Family Child Care Record-Keeping Guide
of the year. The IRS will initially assume that a child is enrolled in your program for 52
weeks a year at your full-time rate. They will look at your contract to identify your rates.
If your rate is $150 a week, the IRS will assume you earned $7,800 a year to care for
each child. Your records will need to show if this is not the case.
Keep records that show when you do not receive your full-time rate for a child for part •
or all of the year (because of a family layoff or other special circumstance). Let’s say, for
example, that you care for a child for 52 weeks and the child is on the Food Program.
Because of a layoff in the child’s family, you decide to charge the family half your regu-
lar rate for three months. If you are audited, the IRS will look at your Food Program
and attendance records and see that the child was present for the entire year. They will
assume that you were paid your full rate for the year unless you can show with your pay-
ment records that the parent paid a reduced rate for those three months.
Keep records that show when you choose • not to charge a fee (for a late pickup, over-
night care, early drop-off, or transporting a child, for example). In other words, if your
attendance records show that the child was picked up at 7 pm and your contract says the
pickup time is 6:30 pm with a $1 per minute late fee, the IRS will assume that you earned
an extra $30 each day that this happened. If you are not charging parents for these late
pickups, put a note in your attendance records (for example, “No late fee charged”).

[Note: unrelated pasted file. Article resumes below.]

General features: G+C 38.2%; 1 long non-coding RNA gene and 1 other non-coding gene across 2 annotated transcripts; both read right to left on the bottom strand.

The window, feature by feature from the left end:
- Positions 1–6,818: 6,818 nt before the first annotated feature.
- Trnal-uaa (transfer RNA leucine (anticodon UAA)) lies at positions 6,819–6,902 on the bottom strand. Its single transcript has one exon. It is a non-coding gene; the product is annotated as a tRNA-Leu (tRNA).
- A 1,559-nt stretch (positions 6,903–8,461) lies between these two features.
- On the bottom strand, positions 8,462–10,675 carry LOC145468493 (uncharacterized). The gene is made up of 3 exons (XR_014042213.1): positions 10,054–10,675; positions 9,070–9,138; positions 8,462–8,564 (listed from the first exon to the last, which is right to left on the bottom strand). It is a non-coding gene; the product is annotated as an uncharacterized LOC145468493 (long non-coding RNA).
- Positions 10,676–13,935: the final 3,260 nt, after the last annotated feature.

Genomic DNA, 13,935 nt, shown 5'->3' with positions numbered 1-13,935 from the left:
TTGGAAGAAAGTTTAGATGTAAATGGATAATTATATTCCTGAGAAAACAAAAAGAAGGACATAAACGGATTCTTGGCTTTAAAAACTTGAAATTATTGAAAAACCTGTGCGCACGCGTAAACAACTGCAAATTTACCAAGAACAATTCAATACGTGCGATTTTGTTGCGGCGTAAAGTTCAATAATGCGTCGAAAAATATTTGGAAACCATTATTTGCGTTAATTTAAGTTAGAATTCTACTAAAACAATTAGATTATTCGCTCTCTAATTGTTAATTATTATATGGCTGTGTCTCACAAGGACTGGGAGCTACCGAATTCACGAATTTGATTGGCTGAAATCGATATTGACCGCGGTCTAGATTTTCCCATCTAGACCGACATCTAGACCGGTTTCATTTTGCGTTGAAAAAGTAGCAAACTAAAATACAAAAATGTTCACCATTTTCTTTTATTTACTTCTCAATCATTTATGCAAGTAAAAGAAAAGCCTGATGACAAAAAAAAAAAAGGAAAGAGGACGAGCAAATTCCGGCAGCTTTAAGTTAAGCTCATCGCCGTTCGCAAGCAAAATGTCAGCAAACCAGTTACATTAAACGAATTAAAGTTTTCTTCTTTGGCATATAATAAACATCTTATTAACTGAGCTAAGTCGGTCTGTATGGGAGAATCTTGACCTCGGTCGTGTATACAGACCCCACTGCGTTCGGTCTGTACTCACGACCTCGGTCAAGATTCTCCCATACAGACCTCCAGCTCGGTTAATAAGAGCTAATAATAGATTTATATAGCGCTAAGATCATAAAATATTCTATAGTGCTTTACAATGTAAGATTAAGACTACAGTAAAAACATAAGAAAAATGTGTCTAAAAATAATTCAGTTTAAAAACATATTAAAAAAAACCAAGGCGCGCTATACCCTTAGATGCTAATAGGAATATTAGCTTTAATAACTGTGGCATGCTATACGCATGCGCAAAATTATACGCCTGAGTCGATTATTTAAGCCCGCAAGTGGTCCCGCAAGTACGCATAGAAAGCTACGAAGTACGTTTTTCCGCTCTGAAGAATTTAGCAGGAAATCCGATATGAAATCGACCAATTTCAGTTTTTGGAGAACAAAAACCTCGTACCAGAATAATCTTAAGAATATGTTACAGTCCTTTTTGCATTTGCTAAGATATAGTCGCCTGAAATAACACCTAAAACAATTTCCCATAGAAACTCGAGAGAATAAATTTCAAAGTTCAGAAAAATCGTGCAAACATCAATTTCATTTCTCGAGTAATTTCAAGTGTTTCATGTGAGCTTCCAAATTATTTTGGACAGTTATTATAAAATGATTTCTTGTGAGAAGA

Check your sign-in and sign-out sheets for accuracy. The IRS • Child Care Provider
Audit Technique Guide gives an example of a how an auditor might try to verify
income using sign-in and sign-out sheets and rate schedules. The example involves a
provider who reported $38,400 in income based on her bank deposit records. When the
auditor looked at her attendance records and multiplied the days the children were in care
with the stated contract rate of $250 a week, the income totaled $61,250. This provider
is in trouble because it looks like she underreported her income. How would a provider
respond to this situation? The provider might make the case that parents didn’t actually
pay the stated rate consistently throughout the year for a variety of reasons. To support
her position, the provider would need to ask parents to write letters indicating how much
they did pay that was less than $250 a week for part or all of the year.
Obtain Parent Receipts
The amount that you report on your tax forms as parent income should be the total of the
amounts that your client parents report as child care payments to you on Form 2441 Child
and Dependent Care Expenses. Parents can claim several thousand dollars in child care
expenses on their tax returns—and in claiming those deductions they must also report the
total that they paid for child care to each provider.
However, the parents may not file the correct total for their payments to you. They may
not be able to track down one of their other child care providers, and so may just decide to
put all their payments under your number; they may put down more than they paid by
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